Search Party Recap Voyagers of True Love

Search Party Recap Voyagers of True Love

This is the way the world ends, not with a bang but with a TikTok house. Somehow I’ve always known. This episode is all about the shape of things to come — more about setting the stage for what happens next than anything particularly meaty or juicy. Portia and Drew end their … whatever, but neither realize it’s because they’re now in a throuple with their cult leader. We meet a new gang of millennial and Gen Z caricatures. We don’t know yet quite what role they’ll play in the episodes to come. And we’re introduced to the Lyte offices/laboratory/Wing-style co-working space, but we don’t know exactly what the scientists and influencers are going to come up with together. It’s fun enough while it’s going, but it feels light. Every episode counts in a final season.

We open with Dory and Portia in the bathroom. The level of comfort, postcoitally,

Search Party Recap Voyagers of True Love.

is high. Dory’s in the bath, Portia’s on the seat. This tableau is a line in Amy Winehouse’s “You Know I’m No Good,” and I predict that it’s going to end almost as badly for Dortia as it did for Amy and Blake. Speaking of song lyrics, Portia chugs a glass of Dory’s bathwater, which is one step farther than Gwen Stefani in “Bathwater.” I’ve been listening to that song all week, and if I were half as woo-woo as enlightened Dory, I’d claim I manifested this scene.

After breaking up because they’re both “seeing someone,” Drew and Portia accompany Dory to the new offices of Lyte. And Elliott’s there. Already there is slight tension because Elliott isn’t part of the group’s sexual intrigue at the moment. I could see him majorly sabotaging Dory’s Great Work just because he doesn’t feel included enough.

Stray Pages From the Book of Dory Love.

We must shout out the production team for making the perfect Instagrammable space for Lyte. It looks like a very expensive spa or one of those weird concierge medical services that advertise on YouTube. It’s all pastels and vibes and a climate-controlled cabinet of all the most dangerous chemicals and organic compounds known to man. I’m sure that won’t come back later. Nothing to worry about there! Dr. Benny Balthazar (Aparna Nancherla) gives Dory a tour of the science side of her science-meets-spirituality enterprise, and she’s not impressed. Dory doesn’t like the idea of her experience being reduced to the neurochemicals it produced. She died, and she wants everyone to die. Like literally. She wants to kill everyone. This doesn’t bode well.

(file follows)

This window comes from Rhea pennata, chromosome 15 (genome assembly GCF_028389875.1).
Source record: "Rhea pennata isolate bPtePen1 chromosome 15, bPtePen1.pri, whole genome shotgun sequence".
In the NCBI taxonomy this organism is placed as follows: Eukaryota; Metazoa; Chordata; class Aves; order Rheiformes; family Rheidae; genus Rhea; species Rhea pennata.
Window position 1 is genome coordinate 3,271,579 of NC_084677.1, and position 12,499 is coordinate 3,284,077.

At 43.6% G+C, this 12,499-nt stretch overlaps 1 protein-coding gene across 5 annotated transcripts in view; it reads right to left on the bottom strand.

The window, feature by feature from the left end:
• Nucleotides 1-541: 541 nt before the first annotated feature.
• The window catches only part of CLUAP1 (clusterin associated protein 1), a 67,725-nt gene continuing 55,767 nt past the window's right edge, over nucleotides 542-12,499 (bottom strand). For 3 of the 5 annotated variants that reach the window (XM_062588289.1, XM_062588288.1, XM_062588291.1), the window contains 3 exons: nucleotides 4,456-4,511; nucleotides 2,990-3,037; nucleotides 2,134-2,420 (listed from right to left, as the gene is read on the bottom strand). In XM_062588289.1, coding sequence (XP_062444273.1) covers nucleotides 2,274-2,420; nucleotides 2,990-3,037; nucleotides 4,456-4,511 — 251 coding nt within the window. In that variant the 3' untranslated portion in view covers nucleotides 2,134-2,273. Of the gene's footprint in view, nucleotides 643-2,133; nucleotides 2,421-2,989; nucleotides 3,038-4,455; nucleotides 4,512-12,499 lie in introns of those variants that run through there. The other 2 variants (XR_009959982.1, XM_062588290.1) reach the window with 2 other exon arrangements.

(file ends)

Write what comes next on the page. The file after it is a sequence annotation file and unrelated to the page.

Tunnel introduces Dory to the influencers that will be the foundation of her flock. They are a chick that looks hot on roller skates (Angela Trimbur), a socialite twink (Joe Castle Baker), a pop-science guy (Larry Owens), a cosplayer (Grace Kuhlenschmidt), a minor royal figure (Greta Titelman), a fitspo guy (Jimmy Fowlie), and one of those influencer-witch types who disguises being fucking rude with “protecting her energy from those who would drain it” (Michelle Badillo). Guess which kind comes up on my feed most and thus is the kind I’m most annoyed by! Even Elliott is exhausted by the inanity of these people. But they have the ears of one-third of the American populace, so they get the first doses of the enlightenment pill, whenever that comes out. In the meantime, Dory is going to break their tiny little minds wide open.